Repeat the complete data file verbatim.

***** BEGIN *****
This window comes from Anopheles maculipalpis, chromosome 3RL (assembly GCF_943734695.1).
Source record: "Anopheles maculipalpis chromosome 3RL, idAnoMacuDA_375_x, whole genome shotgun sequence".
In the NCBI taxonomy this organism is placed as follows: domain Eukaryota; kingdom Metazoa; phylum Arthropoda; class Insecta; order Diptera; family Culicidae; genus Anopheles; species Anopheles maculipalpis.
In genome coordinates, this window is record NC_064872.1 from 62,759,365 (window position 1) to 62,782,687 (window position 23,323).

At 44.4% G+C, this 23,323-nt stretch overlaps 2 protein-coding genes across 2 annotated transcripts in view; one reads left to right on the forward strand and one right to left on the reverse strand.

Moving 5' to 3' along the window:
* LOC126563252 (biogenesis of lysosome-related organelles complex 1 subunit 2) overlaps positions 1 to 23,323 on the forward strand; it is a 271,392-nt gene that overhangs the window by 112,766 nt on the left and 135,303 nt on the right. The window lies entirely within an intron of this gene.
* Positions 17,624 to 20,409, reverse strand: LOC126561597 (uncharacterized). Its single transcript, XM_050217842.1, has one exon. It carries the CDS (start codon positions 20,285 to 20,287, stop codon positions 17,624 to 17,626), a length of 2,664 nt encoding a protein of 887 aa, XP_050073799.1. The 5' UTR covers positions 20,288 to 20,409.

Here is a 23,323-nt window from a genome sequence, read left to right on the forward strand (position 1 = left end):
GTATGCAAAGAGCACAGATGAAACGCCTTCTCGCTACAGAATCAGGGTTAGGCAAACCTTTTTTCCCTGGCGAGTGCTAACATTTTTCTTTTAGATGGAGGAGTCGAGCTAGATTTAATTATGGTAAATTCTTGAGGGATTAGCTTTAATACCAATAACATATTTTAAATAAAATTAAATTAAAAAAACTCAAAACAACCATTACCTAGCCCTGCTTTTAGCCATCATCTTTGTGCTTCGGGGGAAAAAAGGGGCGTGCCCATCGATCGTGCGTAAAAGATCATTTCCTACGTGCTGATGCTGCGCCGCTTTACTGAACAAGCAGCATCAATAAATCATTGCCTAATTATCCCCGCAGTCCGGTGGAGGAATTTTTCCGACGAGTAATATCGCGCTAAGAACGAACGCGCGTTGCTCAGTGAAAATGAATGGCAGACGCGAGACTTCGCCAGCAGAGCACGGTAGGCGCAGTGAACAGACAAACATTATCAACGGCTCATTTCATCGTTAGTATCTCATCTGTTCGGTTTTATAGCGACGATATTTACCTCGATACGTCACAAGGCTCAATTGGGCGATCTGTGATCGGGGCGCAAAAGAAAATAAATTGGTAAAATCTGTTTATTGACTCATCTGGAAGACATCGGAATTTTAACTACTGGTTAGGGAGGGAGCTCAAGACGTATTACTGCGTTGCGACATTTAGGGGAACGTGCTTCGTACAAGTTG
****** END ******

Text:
This window comes from Anopheles maculipalpis, chromosome 3RL (assembly GCF_943734695.1).
Source record: "Anopheles maculipalpis chromosome 3RL, idAnoMacuDA_375_x, whole genome shotgun sequence".
In the NCBI taxonomy this organism is placed as follows: domain Eukaryota; kingdom Metazoa; phylum Arthropoda; class Insecta; order Diptera; family Culicidae; genus Anopheles; species Anopheles maculipalpis.
In genome coordinates, this window is record NC_064872.1 from 62,759,365 (window position 1) to 62,782,687 (window position 23,323).

At 44.4% G+C, this 23,323-nt stretch overlaps 2 protein-coding genes across 2 annotated transcripts in view; one reads left to right on the forward strand and one right to left on the reverse strand.

Moving 5' to 3' along the window:
* LOC126563252 (biogenesis of lysosome-related organelles complex 1 subunit 2) overlaps positions 1 to 23,323 on the forward strand; it is a 271,392-nt gene that overhangs the window by 112,766 nt on the left and 135,303 nt on the right. The window lies entirely within an intron of this gene.
* Positions 17,624 to 20,409, reverse strand: LOC126561597 (uncharacterized). Its single transcript, XM_050217842.1, has one exon. It carries the CDS (start codon positions 20,285 to 20,287, stop codon positions 17,624 to 17,626), a length of 2,664 nt encoding a protein of 887 aa, XP_050073799.1. The 5' UTR covers positions 20,288 to 20,409.

Here is a 23,323-nt window from a genome sequence, read left to right on the forward strand (position 1 = left end):
GTATGCAAAGAGCACAGATGAAACGCCTTCTCGCTACAGAATCAGGGTTAGGCAAACCTTTTTTCCCTGGCGAGTGCTAACATTTTTCTTTTAGATGGAGGAGTCGAGCTAGATTTAATTATGGTAAATTCTTGAGGGATTAGCTTTAATACCAATAACATATTTTAAATAAAATTAAATTAAAAAAACTCAAAACAACCATTACCTAGCCCTGCTTTTAGCCATCATCTTTGTGCTTCGGGGGAAAAAAGGGGCGTGCCCATCGATCGTGCGTAAAAGATCATTTCCTACGTGCTGATGCTGCGCCGCTTTACTGAACAAGCAGCATCAATAAATCATTGCCTAATTATCCCCGCAGTCCGGTGGAGGAATTTTTCCGACGAGTAATATCGCGCTAAGAACGAACGCGCGTTGCTCAGTGAAAATGAATGGCAGACGCGAGACTTCGCCAGCAGAGCACGGTAGGCGCAGTGAACAGACAAACATTATCAACGGCTCATTTCATCGTTAGTATCTCATCTGTTCGGTTTTATAGCGACGATATTTACCTCGATACGTCACAAGGCTCAATTGGGCGATCTGTGATCGGGGCGCAAAAGAAAATAAATTGGTAAAATCTGTTTATTGACTCATCTGGAAGACATCGGAATTTTAACTACTGGTTAGGGAGGGAGCTCAAGACGTATTACTGCGTTGCGACATTTAGGGGAACGTGCTTCGTACAAGTTG